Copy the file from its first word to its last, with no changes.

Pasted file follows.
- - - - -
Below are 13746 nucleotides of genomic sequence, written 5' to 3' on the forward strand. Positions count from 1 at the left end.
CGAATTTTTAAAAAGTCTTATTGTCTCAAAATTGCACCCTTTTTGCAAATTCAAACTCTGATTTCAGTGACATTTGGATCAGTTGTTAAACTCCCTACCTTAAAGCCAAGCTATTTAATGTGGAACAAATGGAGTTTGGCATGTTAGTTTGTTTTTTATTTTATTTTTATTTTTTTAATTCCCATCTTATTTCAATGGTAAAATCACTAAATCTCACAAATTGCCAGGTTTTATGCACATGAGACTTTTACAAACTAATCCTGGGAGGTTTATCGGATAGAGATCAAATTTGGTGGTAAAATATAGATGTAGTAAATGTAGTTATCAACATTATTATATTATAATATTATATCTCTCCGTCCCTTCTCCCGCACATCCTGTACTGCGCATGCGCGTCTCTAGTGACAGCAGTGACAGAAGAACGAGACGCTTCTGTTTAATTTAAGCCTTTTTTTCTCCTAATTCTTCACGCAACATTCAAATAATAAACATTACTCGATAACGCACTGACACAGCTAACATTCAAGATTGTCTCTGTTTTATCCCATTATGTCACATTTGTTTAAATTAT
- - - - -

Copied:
Below are 13746 nucleotides of genomic sequence, written 5' to 3' on the forward strand. Positions count from 1 at the left end.
CGAATTTTTAAAAAGTCTTATTGTCTCAAAATTGCACCCTTTTTGCAAATTCAAACTCTGATTTCAGTGACATTTGGATCAGTTGTTAAACTCCCTACCTTAAAGCCAAGCTATTTAATGTGGAACAAATGGAGTTTGGCATGTTAGTTTGTTTTTTATTTTATTTTTATTTTTTTAATTCCCATCTTATTTCAATGGTAAAATCACTAAATCTCACAAATTGCCAGGTTTTATGCACATGAGACTTTTACAAACTAATCCTGGGAGGTTTATCGGATAGAGATCAAATTTGGTGGTAAAATATAGATGTAGTAAATGTAGTTATCAACATTATTATATTATAATATTATATCTCTCCGTCCCTTCTCCCGCACATCCTGTACTGCGCATGCGCGTCTCTAGTGACAGCAGTGACAGAAGAACGAGACGCTTCTGTTTAATTTAAGCCTTTTTTTCTCCTAATTCTTCACGCAACATTCAAATAATAAACATTACTCGATAACGCACTGACACAGCTAACATTCAAGATTGTCTCTGTTTTATCCCATTATGTCACATTTGTTTAAATTAT